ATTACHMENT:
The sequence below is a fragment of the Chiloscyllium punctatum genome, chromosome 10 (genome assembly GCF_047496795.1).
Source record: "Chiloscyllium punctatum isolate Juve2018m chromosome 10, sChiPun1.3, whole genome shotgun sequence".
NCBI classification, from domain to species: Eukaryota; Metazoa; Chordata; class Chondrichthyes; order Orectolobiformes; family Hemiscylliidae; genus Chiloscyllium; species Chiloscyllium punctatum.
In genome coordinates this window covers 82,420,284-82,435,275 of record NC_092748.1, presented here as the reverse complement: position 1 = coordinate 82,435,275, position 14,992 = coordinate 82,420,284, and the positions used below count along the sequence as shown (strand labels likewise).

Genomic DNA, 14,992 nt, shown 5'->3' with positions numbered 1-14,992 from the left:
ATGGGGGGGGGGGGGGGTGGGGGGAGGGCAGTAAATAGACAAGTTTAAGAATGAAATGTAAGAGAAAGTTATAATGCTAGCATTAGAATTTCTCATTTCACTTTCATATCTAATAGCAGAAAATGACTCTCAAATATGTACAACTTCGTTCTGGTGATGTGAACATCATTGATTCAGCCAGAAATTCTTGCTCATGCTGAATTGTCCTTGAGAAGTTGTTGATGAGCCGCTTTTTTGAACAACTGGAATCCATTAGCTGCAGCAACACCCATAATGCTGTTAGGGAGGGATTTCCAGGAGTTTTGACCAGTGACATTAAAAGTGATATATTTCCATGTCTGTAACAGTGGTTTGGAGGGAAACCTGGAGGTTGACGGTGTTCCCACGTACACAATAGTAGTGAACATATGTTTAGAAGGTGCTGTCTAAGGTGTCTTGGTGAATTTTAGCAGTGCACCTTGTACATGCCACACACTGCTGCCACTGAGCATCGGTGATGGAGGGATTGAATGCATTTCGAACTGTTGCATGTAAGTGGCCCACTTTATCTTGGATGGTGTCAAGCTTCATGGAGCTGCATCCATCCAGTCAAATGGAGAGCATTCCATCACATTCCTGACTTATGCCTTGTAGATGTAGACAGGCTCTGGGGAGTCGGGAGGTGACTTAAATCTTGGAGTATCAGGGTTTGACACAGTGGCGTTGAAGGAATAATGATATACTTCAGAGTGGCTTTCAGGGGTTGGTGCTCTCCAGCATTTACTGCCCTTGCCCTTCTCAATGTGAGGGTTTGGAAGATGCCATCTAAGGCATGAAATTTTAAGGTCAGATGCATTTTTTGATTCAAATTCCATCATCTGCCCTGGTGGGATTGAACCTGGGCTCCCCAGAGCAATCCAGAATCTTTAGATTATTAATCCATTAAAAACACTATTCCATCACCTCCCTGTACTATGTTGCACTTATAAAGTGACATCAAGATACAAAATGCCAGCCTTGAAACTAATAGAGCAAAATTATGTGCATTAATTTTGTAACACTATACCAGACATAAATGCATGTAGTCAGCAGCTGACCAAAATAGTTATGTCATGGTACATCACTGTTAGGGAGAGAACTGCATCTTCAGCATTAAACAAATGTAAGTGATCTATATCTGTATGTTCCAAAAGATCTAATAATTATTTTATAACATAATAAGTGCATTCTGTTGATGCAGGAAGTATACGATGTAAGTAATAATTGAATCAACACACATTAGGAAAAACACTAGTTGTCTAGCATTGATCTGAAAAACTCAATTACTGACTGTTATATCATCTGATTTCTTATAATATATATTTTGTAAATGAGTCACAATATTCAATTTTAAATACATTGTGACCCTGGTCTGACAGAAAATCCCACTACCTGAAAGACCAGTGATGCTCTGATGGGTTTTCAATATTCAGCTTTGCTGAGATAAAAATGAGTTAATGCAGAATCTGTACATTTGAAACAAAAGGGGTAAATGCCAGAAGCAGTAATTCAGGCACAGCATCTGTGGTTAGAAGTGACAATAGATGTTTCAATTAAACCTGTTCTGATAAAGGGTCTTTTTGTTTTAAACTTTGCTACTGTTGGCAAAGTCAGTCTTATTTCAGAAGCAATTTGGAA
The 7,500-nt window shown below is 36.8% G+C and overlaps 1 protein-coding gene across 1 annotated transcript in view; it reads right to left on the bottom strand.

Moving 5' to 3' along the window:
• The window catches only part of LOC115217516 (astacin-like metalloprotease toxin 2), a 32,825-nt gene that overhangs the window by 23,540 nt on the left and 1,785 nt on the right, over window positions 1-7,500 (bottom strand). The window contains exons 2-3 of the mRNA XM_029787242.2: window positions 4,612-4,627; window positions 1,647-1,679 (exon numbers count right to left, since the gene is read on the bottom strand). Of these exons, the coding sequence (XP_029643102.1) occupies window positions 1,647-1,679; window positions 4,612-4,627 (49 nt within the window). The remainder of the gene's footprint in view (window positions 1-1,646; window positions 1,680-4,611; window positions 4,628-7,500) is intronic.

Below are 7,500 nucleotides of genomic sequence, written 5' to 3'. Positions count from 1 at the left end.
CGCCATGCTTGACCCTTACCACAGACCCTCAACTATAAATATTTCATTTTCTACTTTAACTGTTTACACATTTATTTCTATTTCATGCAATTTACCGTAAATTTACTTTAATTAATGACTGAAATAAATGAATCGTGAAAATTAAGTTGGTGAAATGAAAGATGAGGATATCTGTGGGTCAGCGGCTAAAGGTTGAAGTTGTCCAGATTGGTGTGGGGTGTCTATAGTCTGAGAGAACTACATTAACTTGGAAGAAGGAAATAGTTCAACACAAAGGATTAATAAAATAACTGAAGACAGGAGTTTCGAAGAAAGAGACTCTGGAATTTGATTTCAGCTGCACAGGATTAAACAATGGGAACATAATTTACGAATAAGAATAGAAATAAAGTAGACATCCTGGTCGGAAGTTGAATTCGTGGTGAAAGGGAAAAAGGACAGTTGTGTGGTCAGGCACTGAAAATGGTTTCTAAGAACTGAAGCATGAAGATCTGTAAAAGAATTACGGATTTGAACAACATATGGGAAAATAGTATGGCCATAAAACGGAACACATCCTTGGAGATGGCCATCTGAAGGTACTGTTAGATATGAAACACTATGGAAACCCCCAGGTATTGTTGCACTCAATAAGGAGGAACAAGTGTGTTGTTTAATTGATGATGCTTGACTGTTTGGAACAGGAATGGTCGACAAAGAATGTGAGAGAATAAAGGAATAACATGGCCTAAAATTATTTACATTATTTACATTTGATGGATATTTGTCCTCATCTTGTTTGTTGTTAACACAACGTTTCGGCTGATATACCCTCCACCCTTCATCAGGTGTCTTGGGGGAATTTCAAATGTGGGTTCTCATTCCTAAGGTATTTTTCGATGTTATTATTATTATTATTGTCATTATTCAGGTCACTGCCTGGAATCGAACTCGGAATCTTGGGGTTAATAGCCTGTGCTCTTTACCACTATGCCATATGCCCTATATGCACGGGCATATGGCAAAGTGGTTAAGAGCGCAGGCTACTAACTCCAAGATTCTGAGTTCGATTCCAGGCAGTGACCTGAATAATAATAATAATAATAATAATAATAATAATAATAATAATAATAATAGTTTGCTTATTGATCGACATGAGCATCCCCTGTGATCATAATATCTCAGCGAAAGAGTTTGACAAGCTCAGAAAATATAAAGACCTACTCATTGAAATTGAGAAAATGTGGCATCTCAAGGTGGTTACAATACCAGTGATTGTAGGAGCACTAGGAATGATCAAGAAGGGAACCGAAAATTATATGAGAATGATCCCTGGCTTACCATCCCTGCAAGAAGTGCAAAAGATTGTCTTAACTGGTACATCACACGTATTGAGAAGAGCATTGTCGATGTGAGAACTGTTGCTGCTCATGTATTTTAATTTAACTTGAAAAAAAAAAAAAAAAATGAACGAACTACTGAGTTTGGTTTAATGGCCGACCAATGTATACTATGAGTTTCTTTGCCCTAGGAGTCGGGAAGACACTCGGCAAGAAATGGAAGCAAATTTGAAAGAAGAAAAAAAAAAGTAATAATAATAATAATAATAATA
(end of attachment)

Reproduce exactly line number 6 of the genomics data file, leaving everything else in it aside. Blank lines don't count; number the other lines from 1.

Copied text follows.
ATGGGGGGGGGGGGGGGTGGGGGGAGGGCAGTAAATAGACAAGTTTAAGAATGAAATGTAAGAGAAAGTTATAATGCTAGCATTAGAATTTCTCATTTCACTTTCATATCTAATAGCAGAAAATGACTCTCAAATATGTACAACTTCGTTCTGGTGATGTGAACATCATTGATTCAGCCAGAAATTCTTGCTCATGCTGAATTGTCCTTGAGAAGTTGTTGATGAGCCGCTTTTTTGAACAACTGGAATCCATTAGCTGCAGCAACACCCATAATGCTGTTAGGGAGGGATTTCCAGGAGTTTTGACCAGTGACATTAAAAGTGATATATTTCCATGTCTGTAACAGTGGTTTGGAGGGAAACCTGGAGGTTGACGGTGTTCCCACGTACACAATAGTAGTGAACATATGTTTAGAAGGTGCTGTCTAAGGTGTCTTGGTGAATTTTAGCAGTGCACCTTGTACATGCCACACACTGCTGCCACTGAGCATCGGTGATGGAGGGATTGAATGCATTTCGAACTGTTGCATGTAAGTGGCCCACTTTATCTTGGATGGTGTCAAGCTTCATGGAGCTGCATCCATCCAGTCAAATGGAGAGCATTCCATCACATTCCTGACTTATGCCTTGTAGATGTAGACAGGCTCTGGGGAGTCGGGAGGTGACTTAAATCTTGGAGTATCAGGGTTTGACACAGTGGCGTTGAAGGAATAATGATATACTTCAGAGTGGCTTTCAGGGGTTGGTGCTCTCCAGCATTTACTGCCCTTGCCCTTCTCAATGTGAGGGTTTGGAAGATGCCATCTAAGGCATGAAATTTTAAGGTCAGATGCATTTTTTGATTCAAATTCCATCATCTGCCCTGGTGGGATTGAACCTGGGCTCCCCAGAGCAATCCAGAATCTTTAGATTATTAATCCATTAAAAACACTATTCCATCACCTCCCTGTACTATGTTGCACTTATAAAGTGACATCAAGATACAAAATGCCAGCCTTGAAACTAATAGAGCAAAATTATGTGCATTAATTTTGTAACACTATACCAGACATAAATGCATGTAGTCAGCAGCTGACCAAAATAGTTATGTCATGGTACATCACTGTTAGGGAGAGAACTGCATCTTCAGCATTAAACAAATGTAAGTGATCTATATCTGTATGTTCCAAAAGATCTAATAATTATTTTATAACATAATAAGTGCATTCTGTTGATGCAGGAAGTATACGATGTAAGTAATAATTGAATCAACACACATTAGGAAAAACACTAGTTGTCTAGCATTGATCTGAAAAACTCAATTACTGACTGTTATATCATCTGATTTCTTATAATATATATTTTGTAAATGAGTCACAATATTCAATTTTAAATACATTGTGACCCTGGTCTGACAGAAAATCCCACTACCTGAAAGACCAGTGATGCTCTGATGGGTTTTCAATATTCAGCTTTGCTGAGATAAAAATGAGTTAATGCAGAATCTGTACATTTGAAACAAAAGGGGTAAATGCCAGAAGCAGTAATTCAGGCACAGCATCTGTGGTTAGAAGTGACAATAGATGTTTCAATTAAACCTGTTCTGATAAAGGGTCTTTTTGTTTTAAACTTTGCTACTGTTGGCAAAGTCAGTCTTATTTCAGAAGCAATTTGGAA